I have been thinking, and talking with other parents, a great deal about parenting styles in the wake of the Amy Chua flapdoodle. Everyone, it seems, has regrets about past decisions. But everyone's regrets are different. Some wish they had been stricter with their children, others that they had relaxed the discipline and allowed their kids more wiggle room. Some wish they had been less preoccupied with their work and more attentive to their kids; others, especially those facing empty nests, that they had invested more in other pursuits and let their kids find their own way, both because their kids are overwhelmed by the freedom and lack of supervision at out-of-town colleges and because the parents themselves feel bereft of purpose with their raisons d'=C3=AAtre out of the house.
Many of us seem to have based our more extreme parenting choices in reaction or opposition to what we feel were our parents' mistakes. One friend wishes her mother had pushed her to practice piano, so she enrolled her daughter in Suzuki violin lessons starting when the child was three. Her daughter whined and complained about having to practice instead of play, but Maria would respond, "You'll thank me one day." So far, though, at seventeen, Chloe hasn't thanked her. She loathes the violin and blames Maria for what she feels are dismal social skills rooted in her not being allowed to play enough as a child. My friend Charlotte, though, wishes she had forced her son to stick with Little League; he was a promising but lazy player who is now obese with high blood sugar.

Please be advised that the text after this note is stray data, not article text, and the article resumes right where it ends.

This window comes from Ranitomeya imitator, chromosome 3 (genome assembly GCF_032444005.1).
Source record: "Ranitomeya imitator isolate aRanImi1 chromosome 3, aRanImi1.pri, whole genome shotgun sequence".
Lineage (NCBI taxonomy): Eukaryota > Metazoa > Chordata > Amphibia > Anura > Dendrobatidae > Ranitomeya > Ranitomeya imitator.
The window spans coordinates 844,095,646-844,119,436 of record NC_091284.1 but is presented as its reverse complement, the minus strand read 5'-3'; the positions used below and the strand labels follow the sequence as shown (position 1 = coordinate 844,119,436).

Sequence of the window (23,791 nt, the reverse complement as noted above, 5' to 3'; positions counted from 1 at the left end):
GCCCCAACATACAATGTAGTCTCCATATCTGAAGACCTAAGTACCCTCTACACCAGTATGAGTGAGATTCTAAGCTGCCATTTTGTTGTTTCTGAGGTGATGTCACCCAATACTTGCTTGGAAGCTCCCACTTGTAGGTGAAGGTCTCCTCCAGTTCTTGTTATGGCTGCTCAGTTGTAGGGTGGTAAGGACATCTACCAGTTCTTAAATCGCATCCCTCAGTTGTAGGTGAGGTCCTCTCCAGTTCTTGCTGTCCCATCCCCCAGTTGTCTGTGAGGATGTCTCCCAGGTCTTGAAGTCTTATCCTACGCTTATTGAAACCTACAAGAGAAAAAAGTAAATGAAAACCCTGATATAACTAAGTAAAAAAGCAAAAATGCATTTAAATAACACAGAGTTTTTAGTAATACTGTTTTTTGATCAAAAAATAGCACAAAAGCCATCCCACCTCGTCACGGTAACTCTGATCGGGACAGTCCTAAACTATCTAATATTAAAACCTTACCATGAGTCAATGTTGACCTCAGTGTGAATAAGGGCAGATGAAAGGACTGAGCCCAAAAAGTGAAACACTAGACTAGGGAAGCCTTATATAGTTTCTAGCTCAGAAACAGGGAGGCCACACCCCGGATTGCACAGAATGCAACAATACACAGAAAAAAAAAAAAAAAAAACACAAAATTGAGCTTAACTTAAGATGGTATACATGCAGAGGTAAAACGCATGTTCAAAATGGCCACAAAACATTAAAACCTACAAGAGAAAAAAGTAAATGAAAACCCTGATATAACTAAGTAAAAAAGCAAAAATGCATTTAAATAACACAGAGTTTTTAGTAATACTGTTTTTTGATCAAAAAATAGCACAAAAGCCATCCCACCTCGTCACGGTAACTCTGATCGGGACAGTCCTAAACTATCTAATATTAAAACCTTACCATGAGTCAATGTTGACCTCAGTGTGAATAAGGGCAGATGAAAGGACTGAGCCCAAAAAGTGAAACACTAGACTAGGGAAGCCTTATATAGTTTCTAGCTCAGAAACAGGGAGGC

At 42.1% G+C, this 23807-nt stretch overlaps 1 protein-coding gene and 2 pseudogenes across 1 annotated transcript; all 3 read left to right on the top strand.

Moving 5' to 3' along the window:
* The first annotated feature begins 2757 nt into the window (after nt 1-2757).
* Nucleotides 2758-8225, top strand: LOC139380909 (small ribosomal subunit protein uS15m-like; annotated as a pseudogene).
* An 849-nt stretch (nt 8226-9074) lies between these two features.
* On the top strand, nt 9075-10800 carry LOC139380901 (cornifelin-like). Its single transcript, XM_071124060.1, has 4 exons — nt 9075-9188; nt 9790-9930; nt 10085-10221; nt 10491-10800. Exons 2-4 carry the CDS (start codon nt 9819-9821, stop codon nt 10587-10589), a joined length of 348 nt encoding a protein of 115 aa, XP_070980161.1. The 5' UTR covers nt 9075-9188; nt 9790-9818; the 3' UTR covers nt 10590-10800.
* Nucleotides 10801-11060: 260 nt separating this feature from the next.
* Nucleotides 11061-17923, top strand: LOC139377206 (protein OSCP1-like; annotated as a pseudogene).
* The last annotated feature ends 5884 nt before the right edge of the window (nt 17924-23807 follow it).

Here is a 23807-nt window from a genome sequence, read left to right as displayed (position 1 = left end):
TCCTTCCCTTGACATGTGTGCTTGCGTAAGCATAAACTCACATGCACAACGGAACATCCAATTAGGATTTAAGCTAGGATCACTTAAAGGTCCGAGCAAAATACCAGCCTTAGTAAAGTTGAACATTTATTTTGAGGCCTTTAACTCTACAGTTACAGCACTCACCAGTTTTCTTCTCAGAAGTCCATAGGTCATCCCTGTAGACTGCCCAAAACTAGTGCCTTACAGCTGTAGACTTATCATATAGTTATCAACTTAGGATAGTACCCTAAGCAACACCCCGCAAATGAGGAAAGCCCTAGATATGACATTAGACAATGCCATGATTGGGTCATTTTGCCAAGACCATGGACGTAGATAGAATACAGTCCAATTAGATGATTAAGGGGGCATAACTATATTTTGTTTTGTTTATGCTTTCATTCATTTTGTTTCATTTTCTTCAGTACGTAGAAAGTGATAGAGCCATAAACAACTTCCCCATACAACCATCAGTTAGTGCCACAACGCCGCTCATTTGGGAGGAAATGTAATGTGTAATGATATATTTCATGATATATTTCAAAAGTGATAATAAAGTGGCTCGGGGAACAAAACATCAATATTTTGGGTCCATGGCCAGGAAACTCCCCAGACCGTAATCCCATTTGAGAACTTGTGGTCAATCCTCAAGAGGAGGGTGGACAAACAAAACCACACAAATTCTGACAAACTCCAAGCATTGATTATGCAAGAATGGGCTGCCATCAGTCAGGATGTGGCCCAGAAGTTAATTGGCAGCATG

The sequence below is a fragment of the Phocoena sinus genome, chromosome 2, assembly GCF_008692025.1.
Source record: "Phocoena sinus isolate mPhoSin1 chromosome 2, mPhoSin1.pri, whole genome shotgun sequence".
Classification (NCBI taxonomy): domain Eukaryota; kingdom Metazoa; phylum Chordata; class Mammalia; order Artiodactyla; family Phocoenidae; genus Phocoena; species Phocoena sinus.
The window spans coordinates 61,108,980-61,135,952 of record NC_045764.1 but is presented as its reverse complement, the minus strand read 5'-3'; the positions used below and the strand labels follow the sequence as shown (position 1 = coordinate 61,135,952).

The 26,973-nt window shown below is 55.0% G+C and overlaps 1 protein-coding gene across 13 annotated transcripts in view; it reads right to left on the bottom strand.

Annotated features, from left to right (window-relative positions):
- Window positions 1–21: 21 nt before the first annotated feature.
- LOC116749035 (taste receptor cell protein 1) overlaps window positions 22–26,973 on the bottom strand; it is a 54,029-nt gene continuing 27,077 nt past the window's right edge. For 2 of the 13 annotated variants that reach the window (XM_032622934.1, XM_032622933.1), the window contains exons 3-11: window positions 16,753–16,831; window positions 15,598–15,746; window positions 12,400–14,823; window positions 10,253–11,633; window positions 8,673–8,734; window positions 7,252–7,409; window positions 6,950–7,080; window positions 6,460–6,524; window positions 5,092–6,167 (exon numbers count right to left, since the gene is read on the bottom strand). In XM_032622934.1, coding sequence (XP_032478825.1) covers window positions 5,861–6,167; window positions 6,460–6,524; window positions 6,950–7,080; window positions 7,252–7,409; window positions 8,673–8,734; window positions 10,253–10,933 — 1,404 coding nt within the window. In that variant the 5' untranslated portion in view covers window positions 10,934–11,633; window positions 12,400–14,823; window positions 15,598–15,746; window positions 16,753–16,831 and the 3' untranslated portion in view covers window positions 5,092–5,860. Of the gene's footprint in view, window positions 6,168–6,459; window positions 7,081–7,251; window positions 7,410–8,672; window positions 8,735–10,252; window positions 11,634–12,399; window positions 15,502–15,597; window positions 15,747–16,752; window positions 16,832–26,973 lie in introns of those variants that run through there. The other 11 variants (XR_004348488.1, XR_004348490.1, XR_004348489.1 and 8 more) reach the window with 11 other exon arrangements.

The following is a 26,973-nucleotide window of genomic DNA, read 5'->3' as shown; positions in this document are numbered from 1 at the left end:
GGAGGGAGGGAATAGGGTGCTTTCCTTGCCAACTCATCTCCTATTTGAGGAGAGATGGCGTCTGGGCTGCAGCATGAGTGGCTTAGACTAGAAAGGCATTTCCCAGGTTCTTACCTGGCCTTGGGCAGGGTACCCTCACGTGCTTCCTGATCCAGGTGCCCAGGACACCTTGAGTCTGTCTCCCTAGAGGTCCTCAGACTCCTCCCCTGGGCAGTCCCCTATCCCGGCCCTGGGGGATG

If it were possible to accurately project the results of our decisions through the years, we would all be perfect parents. If all children responded the same way to the same interventions, we would have a blueprint and there would be no need for these discussions. As it is, all we can do is keep reading and talking, learn from each other's experiences, and hope for the best.